Real Pictures Of The Old West That You’ve Never Seen Before

The American Old West is key to understanding American history since it represents a turning point where the fate of the Native American population was being sealed as European immigrants were taking over the North American land. A lot of what many of us know about the Old West – sometimes referred to as the Wild West – comes from John Wayne or Clint Eastwood movies. But there are also amazing photographs from that period that have been preserved, allowing us to get a glimpse into the real West.

Rose of the Cimarron
The outlaw whom many referred to as “Rose of the Cimarron” was born Rose Dunn in Oklahoma. In 1893, at the age of 14 or 15, she fell in love with a wanted man by name of George Newcomb. Two years later Rose’s brothers – who were bounty hunters – shot and killed him.

Death Valley
Death Valley received its name in 1849, during the Gold Rush era. At that time gold hunters, eager to make a fortune, were willing to put their lives at risk by going through areas such as Death Valley, where food and water were almost impossible to find.

Charley Nebo
In 1861 Charley Nebo – seen on the left in the above picture – came to the U.S. from Canada and during the Civil War, he fought on the Union side. He went on to work as a cowboy in New Mexico and became friends with the famous Billy the Kid. Everyone knew not to get on Nebo’s bad side; in fact he once shot and killed a man for killing a young boy’s dog.

Rufus Buck Gang
The Rufus Buck Gang stood apart from other popular gangs of the Old West because their members were African Americans and Creek Indians. They were known mainly for holding up shops and ranches in Arkansas and Oklahoma. The gang’s reign eventually came to an end when they were hung.

The Texas Rangers
The Texas Rangers were created in 1823 to defend Texas after the Mexican War of Independence. They quickly developed a reputation for violence which isn’t surprising given that between 1858 and 1901, 30 of their members faced bloody deaths. The Rangers did manage to kill and capture big name outlaws like Sam Bass, a bank robber who was shot by George Herold.

Belle Starr
Although she wasn’t the only female outlaw of the Old West, Belle Starr made a name for herself by mingling with the likes of Jesse James. In 1880 she married Cherokee Sam Starr, and started stealing horses and bootlegging. She spent some time in jail and was eventually shot and killed in 1889.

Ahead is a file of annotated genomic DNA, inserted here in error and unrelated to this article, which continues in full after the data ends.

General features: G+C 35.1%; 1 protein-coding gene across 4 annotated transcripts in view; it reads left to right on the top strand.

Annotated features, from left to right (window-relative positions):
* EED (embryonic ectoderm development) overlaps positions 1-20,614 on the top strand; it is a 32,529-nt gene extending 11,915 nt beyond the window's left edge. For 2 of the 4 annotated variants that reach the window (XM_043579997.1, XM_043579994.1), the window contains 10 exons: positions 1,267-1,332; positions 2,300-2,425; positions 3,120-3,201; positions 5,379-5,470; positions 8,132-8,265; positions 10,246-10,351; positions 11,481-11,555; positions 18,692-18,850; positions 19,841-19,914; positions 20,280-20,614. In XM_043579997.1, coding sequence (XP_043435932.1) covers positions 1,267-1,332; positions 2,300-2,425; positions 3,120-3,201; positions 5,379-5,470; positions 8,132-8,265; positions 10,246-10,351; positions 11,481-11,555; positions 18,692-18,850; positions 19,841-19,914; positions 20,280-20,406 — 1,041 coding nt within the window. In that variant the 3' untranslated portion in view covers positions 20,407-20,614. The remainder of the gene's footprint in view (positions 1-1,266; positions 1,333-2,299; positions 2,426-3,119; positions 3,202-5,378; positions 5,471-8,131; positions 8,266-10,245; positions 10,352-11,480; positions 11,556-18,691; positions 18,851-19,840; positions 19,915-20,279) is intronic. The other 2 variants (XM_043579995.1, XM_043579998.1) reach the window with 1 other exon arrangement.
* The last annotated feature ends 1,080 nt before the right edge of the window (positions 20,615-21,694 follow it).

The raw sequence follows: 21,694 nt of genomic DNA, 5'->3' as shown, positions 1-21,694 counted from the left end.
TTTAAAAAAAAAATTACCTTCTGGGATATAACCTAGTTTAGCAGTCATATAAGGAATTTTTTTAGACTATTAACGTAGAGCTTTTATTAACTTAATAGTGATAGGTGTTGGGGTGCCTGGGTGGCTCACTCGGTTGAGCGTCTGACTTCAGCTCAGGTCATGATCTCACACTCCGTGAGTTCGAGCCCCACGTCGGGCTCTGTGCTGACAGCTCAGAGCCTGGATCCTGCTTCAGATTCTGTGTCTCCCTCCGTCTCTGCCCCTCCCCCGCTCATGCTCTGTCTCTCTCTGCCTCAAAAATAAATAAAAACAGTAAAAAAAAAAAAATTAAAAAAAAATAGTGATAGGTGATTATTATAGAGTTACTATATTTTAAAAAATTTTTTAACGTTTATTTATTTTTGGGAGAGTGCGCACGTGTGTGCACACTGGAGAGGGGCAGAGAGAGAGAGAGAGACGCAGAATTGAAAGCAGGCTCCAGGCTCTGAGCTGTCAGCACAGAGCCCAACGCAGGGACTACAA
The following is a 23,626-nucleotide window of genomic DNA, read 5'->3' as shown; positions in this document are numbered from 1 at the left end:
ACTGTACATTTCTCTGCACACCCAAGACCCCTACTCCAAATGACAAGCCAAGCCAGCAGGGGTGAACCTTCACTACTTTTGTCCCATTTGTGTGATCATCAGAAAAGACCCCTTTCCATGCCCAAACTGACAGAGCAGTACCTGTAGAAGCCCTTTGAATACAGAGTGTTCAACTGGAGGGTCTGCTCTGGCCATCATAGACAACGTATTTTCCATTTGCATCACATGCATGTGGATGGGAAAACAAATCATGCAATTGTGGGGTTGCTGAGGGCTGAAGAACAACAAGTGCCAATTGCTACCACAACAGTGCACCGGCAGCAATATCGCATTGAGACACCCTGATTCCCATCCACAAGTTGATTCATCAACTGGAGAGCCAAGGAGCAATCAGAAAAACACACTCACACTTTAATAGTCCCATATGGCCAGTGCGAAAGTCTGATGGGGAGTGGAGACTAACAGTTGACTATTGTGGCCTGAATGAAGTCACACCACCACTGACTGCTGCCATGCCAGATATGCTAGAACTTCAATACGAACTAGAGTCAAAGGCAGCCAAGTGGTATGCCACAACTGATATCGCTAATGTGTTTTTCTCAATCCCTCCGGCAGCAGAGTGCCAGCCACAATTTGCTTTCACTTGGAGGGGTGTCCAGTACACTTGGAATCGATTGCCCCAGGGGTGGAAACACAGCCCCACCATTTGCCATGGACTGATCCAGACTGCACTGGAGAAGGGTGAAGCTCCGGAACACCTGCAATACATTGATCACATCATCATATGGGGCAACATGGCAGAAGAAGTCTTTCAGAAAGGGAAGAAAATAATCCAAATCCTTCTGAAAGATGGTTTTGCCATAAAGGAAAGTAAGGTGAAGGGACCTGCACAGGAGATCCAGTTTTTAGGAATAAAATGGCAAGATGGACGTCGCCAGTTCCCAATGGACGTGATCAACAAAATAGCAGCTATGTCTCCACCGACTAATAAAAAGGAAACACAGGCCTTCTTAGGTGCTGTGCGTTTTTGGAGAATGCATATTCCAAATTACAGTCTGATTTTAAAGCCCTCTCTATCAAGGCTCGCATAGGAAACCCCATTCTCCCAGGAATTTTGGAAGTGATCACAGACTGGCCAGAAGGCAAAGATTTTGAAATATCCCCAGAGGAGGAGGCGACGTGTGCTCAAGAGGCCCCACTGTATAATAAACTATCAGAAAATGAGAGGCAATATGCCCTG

Olive Oatman
Olive Oatman had one remarkable thing about her: a chin tattoo. Olive and her sister, Mary Ann, were kidnapped by Native Americans who eventually sold her to another Native American tribe. It is believed that the tattoo served to identify her as a slave.

Navajo Tribe
Many Native American tribes were decimated in the Old West and the Navajo tribe, seen in the above picture crossing Arizona’s Canyon de Chelly, were one of those tribes. In 1864 9,000 members of the tribe were forcibly moved to Bosque Redondo, New Mexico. This forced relocation later went on to be known as the “Long Walk” and resulted in many Indians dying due to food shortage, disease and conflict with other tribes.

After “The Long Walk”
Taken by famous photographer Timothy H. O’Sullivan, the above image shows members of the Navajo tribe in 1873, near Fort Defiance, New Mexico. O’Sullivan took the picture after the “Long Walk” which forcibly moved many Indians hundreds of miles away from their ancestral homes.

Ned Christie’s War
Ned Christie was a Cherokee statesman who went up against U.S. law enforcement in what was known as Ned Christie’s War. It all started in 1887 when Christie was accused – some say, wrongly – of killing a U.S. Marshal. Two years later his house was burnt down by law enforcement officers, but Christie managed to escape. He was eventually caught and killed in 1892.

Darkroom In A Wagon
Photographer Timothy H. O’Sullivan dedicated a great deal of his time to documenting the Old West in the form of pictures. However, this was no easy feat given that those were the early days of photography and a lot of equipment was needed to take and process pictures. O’Sullivan faced one of his toughest assignments when he was asked to survey the land west of the 100th meridian. In order to get the job done, his entire darkroom had to be transported through Nevada’s Carson Sink by four mules.